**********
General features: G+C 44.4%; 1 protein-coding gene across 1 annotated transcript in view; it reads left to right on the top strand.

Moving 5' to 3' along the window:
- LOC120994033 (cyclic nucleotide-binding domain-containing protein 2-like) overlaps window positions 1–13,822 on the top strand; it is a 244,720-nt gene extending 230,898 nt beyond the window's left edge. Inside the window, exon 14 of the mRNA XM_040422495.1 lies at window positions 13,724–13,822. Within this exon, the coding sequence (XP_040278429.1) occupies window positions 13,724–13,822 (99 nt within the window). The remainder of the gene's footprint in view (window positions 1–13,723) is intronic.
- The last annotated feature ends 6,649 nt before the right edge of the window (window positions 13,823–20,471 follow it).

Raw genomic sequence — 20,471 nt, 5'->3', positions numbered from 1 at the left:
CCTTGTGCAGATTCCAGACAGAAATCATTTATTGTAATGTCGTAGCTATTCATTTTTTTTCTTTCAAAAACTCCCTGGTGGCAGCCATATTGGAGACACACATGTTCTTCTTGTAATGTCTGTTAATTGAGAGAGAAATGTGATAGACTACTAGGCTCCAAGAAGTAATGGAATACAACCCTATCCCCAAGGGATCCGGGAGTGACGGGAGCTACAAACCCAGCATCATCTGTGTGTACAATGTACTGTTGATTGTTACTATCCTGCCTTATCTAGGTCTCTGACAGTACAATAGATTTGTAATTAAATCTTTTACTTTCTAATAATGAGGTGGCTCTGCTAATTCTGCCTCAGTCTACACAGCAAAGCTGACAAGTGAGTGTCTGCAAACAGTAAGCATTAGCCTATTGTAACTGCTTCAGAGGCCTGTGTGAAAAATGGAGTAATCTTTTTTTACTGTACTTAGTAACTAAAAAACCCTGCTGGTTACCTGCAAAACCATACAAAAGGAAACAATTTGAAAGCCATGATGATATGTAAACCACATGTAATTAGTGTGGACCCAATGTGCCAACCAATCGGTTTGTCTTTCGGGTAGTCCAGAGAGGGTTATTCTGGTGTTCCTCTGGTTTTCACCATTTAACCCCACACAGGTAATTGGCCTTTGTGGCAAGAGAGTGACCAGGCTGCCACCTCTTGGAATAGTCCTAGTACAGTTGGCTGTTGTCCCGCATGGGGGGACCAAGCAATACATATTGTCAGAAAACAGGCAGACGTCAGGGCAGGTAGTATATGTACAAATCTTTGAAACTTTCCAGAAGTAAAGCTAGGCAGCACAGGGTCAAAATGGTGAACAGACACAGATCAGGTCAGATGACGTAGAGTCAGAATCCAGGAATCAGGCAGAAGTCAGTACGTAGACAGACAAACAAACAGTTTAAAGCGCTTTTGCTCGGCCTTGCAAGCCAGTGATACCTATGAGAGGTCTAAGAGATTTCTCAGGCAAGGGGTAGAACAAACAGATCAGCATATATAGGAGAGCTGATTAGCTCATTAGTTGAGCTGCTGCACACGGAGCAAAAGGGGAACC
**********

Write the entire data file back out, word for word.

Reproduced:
General features: G+C 44.4%; 1 protein-coding gene across 1 annotated transcript in view; it reads left to right on the top strand.

Moving 5' to 3' along the window:
- LOC120994033 (cyclic nucleotide-binding domain-containing protein 2-like) overlaps window positions 1–13,822 on the top strand; it is a 244,720-nt gene extending 230,898 nt beyond the window's left edge. Inside the window, exon 14 of the mRNA XM_040422495.1 lies at window positions 13,724–13,822. Within this exon, the coding sequence (XP_040278429.1) occupies window positions 13,724–13,822 (99 nt within the window). The remainder of the gene's footprint in view (window positions 1–13,723) is intronic.
- The last annotated feature ends 6,649 nt before the right edge of the window (window positions 13,823–20,471 follow it).

Raw genomic sequence — 20,471 nt, 5'->3', positions numbered from 1 at the left:
CCTTGTGCAGATTCCAGACAGAAATCATTTATTGTAATGTCGTAGCTATTCATTTTTTTTCTTTCAAAAACTCCCTGGTGGCAGCCATATTGGAGACACACATGTTCTTCTTGTAATGTCTGTTAATTGAGAGAGAAATGTGATAGACTACTAGGCTCCAAGAAGTAATGGAATACAACCCTATCCCCAAGGGATCCGGGAGTGACGGGAGCTACAAACCCAGCATCATCTGTGTGTACAATGTACTGTTGATTGTTACTATCCTGCCTTATCTAGGTCTCTGACAGTACAATAGATTTGTAATTAAATCTTTTACTTTCTAATAATGAGGTGGCTCTGCTAATTCTGCCTCAGTCTACACAGCAAAGCTGACAAGTGAGTGTCTGCAAACAGTAAGCATTAGCCTATTGTAACTGCTTCAGAGGCCTGTGTGAAAAATGGAGTAATCTTTTTTTACTGTACTTAGTAACTAAAAAACCCTGCTGGTTACCTGCAAAACCATACAAAAGGAAACAATTTGAAAGCCATGATGATATGTAAACCACATGTAATTAGTGTGGACCCAATGTGCCAACCAATCGGTTTGTCTTTCGGGTAGTCCAGAGAGGGTTATTCTGGTGTTCCTCTGGTTTTCACCATTTAACCCCACACAGGTAATTGGCCTTTGTGGCAAGAGAGTGACCAGGCTGCCACCTCTTGGAATAGTCCTAGTACAGTTGGCTGTTGTCCCGCATGGGGGGACCAAGCAATACATATTGTCAGAAAACAGGCAGACGTCAGGGCAGGTAGTATATGTACAAATCTTTGAAACTTTCCAGAAGTAAAGCTAGGCAGCACAGGGTCAAAATGGTGAACAGACACAGATCAGGTCAGATGACGTAGAGTCAGAATCCAGGAATCAGGCAGAAGTCAGTACGTAGACAGACAAACAAACAGTTTAAAGCGCTTTTGCTCGGCCTTGCAAGCCAGTGATACCTATGAGAGGTCTAAGAGATTTCTCAGGCAAGGGGTAGAACAAACAGATCAGCATATATAGGAGAGCTGATTAGCTCATTAGTTGAGCTGCTGCACACGGAGCAAAAGGGGAACC